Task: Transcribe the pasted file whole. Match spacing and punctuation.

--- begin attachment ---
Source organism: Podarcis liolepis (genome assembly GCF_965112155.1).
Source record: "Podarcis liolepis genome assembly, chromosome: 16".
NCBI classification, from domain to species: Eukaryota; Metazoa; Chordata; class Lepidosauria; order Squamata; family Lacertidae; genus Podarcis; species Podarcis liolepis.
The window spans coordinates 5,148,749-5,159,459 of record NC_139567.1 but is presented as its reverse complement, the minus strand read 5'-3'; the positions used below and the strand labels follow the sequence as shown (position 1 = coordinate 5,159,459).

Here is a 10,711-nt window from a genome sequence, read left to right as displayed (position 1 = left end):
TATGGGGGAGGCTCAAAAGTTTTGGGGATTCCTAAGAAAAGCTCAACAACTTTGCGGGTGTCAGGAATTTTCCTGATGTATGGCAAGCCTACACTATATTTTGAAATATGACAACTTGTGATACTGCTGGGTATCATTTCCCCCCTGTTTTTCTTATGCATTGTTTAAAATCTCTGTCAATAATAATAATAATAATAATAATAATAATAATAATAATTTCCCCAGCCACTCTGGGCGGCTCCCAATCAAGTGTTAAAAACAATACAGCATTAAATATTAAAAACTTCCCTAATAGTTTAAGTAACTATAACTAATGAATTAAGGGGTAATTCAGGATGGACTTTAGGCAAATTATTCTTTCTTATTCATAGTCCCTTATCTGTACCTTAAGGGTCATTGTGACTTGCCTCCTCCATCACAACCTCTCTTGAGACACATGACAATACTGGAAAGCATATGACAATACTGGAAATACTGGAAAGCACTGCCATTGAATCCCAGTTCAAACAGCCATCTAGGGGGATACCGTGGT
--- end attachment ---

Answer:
Source organism: Podarcis liolepis (genome assembly GCF_965112155.1).
Source record: "Podarcis liolepis genome assembly, chromosome: 16".
NCBI classification, from domain to species: Eukaryota; Metazoa; Chordata; class Lepidosauria; order Squamata; family Lacertidae; genus Podarcis; species Podarcis liolepis.
The window spans coordinates 5,148,749-5,159,459 of record NC_139567.1 but is presented as its reverse complement, the minus strand read 5'-3'; the positions used below and the strand labels follow the sequence as shown (position 1 = coordinate 5,159,459).

Here is a 10,711-nt window from a genome sequence, read left to right as displayed (position 1 = left end):
TATGGGGGAGGCTCAAAAGTTTTGGGGATTCCTAAGAAAAGCTCAACAACTTTGCGGGTGTCAGGAATTTTCCTGATGTATGGCAAGCCTACACTATATTTTGAAATATGACAACTTGTGATACTGCTGGGTATCATTTCCCCCCTGTTTTTCTTATGCATTGTTTAAAATCTCTGTCAATAATAATAATAATAATAATAATAATAATAATAATAATTTCCCCAGCCACTCTGGGCGGCTCCCAATCAAGTGTTAAAAACAATACAGCATTAAATATTAAAAACTTCCCTAATAGTTTAAGTAACTATAACTAATGAATTAAGGGGTAATTCAGGATGGACTTTAGGCAAATTATTCTTTCTTATTCATAGTCCCTTATCTGTACCTTAAGGGTCATTGTGACTTGCCTCCTCCATCACAACCTCTCTTGAGACACATGACAATACTGGAAAGCATATGACAATACTGGAAATACTGGAAAGCACTGCCATTGAATCCCAGTTCAAACAGCCATCTAGGGGGATACCGTGGT